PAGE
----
Checking Parks Off My NPS Bucket List!
by: Mariah Walzer
In case you missed it, Independence Day was about two weeks ago. One of the perks of working for the federal government is getting federal holidays off. Between that and my regular work schedule, I ended up with a five-day weekend to do as I pleased. So I packed my bag and headed off to North Carolina to visit family.
Well, being a National Park nerd, I couldn’t resist visiting a few parks along my way. I joked that instead of trying to get out of the office for vacation, I just transfer locations! During this North Carolina trip, I stopped at Petersburg National Battlefield and Fredericksburg National Battlefield, both in Virginia.
Petersburg National Battlefield preserves sites associated with the longest siege in American warfare. Union troops under General Ulysses S. Grant laid siege to the town of Petersburg from June 15, 1864 to April 2, 1865, just six days before Robert E. Lee surrendered at Appomattox Court House, ending the Civil War.
The park is divided into three main areas. I only toured the Eastern Front, which includes several earthwork defenses, a recreation of a siege encampment, and the Crater. Aside from its fame as the longest siege, the Crater is perhaps Petersburg’s most defining feature. The Battle of the Crater occurred when Union troops dug a tunnel under the Confederate line and exploded it early in the morning. Despite the initial devastation, poor leadership and communication lead to a staggering loss for the Union as their troops were caught in the same crater they had created.
I made a very quick stop at Fredericksburg National Battlefield, which also consists of several sections – actually four separate battlefields and the “Stonewall” Jackson Shrine. In my visit, I only explored the Sunken Road and the cemetery at the Fredericksburg Battlefield.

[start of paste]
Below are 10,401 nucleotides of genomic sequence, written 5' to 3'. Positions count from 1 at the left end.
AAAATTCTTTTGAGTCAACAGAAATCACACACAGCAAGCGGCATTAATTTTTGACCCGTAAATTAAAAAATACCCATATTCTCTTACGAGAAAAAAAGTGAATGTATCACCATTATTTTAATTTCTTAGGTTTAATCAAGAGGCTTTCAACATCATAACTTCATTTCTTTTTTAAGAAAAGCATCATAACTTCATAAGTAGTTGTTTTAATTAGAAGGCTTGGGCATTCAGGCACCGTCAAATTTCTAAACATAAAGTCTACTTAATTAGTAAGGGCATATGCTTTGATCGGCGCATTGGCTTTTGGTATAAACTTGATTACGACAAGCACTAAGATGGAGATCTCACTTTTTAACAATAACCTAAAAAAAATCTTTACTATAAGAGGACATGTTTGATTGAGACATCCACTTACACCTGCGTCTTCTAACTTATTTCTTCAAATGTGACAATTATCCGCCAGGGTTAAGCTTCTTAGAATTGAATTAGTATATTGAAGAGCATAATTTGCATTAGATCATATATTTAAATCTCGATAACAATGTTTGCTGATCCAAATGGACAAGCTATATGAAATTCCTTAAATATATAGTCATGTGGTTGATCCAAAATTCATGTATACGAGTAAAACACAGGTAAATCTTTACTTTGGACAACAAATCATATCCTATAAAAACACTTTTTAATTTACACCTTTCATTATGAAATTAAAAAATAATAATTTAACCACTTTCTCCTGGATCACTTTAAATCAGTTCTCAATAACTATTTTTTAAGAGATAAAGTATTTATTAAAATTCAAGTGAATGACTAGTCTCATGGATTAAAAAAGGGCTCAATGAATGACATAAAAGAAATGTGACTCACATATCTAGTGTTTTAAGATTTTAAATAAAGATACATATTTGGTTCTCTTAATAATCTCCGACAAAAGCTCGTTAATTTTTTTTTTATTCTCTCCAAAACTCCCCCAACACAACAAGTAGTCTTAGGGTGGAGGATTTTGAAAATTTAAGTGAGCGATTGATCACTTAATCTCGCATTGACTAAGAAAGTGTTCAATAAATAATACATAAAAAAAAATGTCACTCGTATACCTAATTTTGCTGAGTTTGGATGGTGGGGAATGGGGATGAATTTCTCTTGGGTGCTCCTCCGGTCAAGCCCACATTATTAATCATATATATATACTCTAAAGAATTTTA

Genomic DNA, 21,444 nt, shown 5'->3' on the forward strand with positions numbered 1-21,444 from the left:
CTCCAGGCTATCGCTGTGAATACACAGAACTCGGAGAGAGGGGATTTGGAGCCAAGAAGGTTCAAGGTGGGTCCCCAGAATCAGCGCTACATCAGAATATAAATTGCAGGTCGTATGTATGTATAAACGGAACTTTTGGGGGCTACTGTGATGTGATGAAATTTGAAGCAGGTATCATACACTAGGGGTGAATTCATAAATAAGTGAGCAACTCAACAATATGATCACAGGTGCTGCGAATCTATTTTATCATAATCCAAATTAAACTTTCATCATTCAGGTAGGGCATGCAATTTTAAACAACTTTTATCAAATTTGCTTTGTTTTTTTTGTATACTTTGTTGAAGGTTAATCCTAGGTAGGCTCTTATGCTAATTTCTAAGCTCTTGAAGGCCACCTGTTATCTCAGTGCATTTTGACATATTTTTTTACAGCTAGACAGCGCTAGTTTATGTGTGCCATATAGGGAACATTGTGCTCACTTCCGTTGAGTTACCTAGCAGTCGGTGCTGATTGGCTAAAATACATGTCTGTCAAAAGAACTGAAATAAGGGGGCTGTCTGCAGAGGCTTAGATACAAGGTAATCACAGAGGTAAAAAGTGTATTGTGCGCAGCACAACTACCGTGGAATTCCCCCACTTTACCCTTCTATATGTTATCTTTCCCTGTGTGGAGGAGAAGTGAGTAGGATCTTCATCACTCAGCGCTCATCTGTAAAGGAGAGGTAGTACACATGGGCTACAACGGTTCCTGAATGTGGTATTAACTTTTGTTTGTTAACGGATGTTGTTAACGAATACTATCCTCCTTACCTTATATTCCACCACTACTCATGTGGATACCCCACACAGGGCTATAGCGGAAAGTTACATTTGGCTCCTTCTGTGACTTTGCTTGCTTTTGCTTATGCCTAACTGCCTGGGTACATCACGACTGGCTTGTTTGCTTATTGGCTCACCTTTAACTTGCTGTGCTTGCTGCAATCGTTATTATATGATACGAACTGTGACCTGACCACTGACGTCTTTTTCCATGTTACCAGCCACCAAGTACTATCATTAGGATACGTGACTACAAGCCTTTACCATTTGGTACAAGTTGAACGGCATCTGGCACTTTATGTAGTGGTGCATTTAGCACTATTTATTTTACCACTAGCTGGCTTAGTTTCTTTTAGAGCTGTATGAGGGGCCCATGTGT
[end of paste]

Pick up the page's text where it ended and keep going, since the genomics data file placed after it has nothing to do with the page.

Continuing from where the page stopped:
In addition to the battlefields I explored on this trip, I also visited Antietam National Battlefield, Gettysburg National Military Park, and Valley Forge National Historical Park during other weekends. I even spent some time at Manassas National Battlefield’s museum when I helped with shovel tests in the park a few weeks ago. Eight parks down; four hundred nine to go!
Now, despite all the fun, I promise I did actually do some work these past two weeks. We continued our ASMIS surveys to check on the known sites in the park. I also focused on identifying the projectile points and other stone tools from a collection donated to the park. These lithic artifacts have no provenience (meaning we don’t know where exactly they came from), so they will be used as educational aides instead of going to the Museum Resource Center with the rest of Monocacy’s artifacts. I am just beginning work on creating that educational presentation.
Time to get back to work for me!